Some students have been working out the number of strands needed for different sizes of cable. Can you make sense of their solutions?

To avoid losing think of another very well known game where the patterns of play are similar.

The aim of the game is to slide the green square from the top right hand corner to the bottom left hand corner in the least number of moves.

The triangle OMN has vertices on the axes with whole number co-ordinates. How many points with whole number coordinates are there on the hypotenuse MN?

Use the animation to help you work out how many lines are needed to draw mystic roses of different sizes.

Can you see how this picture illustrates the formula for the sum of the first six cube numbers?

A bus route has a total duration of 40 minutes. Every 10 minutes, two buses set out, one from each end. How many buses will one bus meet on its way from one end to the other end?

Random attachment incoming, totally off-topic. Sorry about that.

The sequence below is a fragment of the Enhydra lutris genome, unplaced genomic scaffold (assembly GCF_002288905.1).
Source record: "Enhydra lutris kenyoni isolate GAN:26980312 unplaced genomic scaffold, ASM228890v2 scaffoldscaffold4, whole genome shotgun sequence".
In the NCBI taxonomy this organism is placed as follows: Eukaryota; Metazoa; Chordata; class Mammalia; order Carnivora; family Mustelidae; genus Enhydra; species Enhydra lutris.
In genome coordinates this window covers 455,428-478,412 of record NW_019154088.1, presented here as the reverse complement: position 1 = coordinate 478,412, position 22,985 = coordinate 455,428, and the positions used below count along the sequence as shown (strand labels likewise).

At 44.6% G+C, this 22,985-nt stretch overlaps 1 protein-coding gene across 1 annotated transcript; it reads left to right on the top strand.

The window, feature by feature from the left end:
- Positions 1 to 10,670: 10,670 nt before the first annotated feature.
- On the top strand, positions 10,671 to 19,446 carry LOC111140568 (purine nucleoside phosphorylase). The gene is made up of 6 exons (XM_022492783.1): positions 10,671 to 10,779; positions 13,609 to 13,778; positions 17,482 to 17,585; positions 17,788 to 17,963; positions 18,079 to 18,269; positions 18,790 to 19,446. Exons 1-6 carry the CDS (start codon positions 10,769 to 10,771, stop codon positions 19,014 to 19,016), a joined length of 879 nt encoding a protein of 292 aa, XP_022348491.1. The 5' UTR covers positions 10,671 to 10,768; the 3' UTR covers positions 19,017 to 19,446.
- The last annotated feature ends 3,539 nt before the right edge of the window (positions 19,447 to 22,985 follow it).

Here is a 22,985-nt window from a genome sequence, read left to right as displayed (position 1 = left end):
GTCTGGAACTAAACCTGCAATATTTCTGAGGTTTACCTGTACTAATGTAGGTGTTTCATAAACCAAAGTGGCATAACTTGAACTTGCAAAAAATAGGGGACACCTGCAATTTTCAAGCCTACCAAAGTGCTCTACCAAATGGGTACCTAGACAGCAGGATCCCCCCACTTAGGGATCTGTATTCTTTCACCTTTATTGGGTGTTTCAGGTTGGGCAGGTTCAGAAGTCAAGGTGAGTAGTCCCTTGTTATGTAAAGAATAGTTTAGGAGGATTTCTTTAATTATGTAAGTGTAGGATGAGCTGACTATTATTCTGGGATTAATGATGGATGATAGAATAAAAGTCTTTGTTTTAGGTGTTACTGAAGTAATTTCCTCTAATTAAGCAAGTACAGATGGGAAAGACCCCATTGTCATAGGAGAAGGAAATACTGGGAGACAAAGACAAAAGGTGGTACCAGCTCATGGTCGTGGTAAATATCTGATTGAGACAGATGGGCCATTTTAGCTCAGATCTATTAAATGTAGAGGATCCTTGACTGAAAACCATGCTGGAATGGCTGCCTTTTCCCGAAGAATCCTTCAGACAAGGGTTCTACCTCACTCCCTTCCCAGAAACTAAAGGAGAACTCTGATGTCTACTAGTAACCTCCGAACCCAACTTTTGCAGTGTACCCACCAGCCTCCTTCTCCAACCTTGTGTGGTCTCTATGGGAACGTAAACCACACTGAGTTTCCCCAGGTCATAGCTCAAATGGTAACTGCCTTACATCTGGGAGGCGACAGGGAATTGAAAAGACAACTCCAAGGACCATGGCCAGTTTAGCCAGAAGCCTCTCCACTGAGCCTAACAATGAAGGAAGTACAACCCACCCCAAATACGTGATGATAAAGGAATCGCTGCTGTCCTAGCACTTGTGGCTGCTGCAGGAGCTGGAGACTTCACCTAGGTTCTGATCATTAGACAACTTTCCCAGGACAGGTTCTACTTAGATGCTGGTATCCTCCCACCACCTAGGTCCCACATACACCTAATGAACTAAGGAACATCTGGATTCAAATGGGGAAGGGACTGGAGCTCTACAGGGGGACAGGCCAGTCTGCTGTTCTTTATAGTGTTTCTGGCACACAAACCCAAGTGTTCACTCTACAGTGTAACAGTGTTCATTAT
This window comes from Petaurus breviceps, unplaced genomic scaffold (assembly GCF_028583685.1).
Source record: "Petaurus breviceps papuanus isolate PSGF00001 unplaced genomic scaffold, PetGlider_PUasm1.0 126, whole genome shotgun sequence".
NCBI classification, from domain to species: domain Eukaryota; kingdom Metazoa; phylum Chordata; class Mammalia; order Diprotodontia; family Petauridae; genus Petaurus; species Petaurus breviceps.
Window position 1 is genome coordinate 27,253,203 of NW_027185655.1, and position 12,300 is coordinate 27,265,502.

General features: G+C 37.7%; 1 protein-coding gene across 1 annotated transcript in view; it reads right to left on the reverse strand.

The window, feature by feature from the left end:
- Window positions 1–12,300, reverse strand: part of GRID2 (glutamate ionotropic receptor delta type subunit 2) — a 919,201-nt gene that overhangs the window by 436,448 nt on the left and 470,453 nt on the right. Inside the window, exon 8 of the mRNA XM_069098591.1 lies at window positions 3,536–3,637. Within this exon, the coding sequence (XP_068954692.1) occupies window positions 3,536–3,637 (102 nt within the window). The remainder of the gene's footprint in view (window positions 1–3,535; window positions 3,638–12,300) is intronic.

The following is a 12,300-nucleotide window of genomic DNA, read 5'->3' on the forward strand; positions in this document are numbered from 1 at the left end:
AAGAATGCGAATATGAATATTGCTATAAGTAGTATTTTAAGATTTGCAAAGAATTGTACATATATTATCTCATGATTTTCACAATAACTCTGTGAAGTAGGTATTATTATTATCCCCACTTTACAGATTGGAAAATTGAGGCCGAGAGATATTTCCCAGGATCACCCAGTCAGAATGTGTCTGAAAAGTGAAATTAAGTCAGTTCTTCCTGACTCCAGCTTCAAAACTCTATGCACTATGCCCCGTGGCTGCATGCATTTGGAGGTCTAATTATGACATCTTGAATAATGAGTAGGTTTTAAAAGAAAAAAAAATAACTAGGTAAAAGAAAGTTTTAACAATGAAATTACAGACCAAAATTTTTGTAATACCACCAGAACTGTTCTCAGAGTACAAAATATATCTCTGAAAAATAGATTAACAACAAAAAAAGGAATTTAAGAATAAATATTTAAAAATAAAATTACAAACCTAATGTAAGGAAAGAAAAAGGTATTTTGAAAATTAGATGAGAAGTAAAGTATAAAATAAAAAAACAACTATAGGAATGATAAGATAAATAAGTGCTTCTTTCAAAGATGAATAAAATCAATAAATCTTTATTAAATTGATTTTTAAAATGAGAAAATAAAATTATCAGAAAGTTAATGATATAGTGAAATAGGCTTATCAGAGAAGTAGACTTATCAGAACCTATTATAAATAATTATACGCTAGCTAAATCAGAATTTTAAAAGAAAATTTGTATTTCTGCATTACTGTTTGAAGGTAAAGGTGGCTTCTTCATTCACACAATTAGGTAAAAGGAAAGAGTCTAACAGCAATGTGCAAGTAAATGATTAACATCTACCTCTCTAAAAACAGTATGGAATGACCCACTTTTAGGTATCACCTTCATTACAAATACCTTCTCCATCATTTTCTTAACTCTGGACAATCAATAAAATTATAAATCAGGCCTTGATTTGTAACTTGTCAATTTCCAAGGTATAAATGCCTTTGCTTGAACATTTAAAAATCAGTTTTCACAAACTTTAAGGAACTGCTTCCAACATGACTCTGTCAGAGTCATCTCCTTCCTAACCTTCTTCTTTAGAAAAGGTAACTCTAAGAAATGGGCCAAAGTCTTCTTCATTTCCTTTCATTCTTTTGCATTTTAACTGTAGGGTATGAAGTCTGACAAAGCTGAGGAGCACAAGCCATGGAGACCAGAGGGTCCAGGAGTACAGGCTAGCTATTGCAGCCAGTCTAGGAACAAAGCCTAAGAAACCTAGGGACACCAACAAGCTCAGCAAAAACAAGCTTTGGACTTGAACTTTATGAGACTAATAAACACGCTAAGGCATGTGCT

Seven small rectangular pictures have one inch wide frames. The frames are removed and the pictures are fitted together like a jigsaw to make a rectangle of length 12 inches. Find the dimensions of. . . .

Here is a solitaire type environment for you to experiment with. Which targets can you reach?

Lyndon Baker describes how the Mobius strip and Euler's law can introduce pupils to the idea of topology.

ABC is an equilateral triangle and P is a point in the interior of the triangle. We know that AP = 3cm and BP = 4cm. Prove that CP must be less than 10 cm.

Charlie and Alison have been drawing patterns on coordinate grids. Can you picture where the patterns lead?

Can you mark 4 points on a flat surface so that there are only two different distances between them?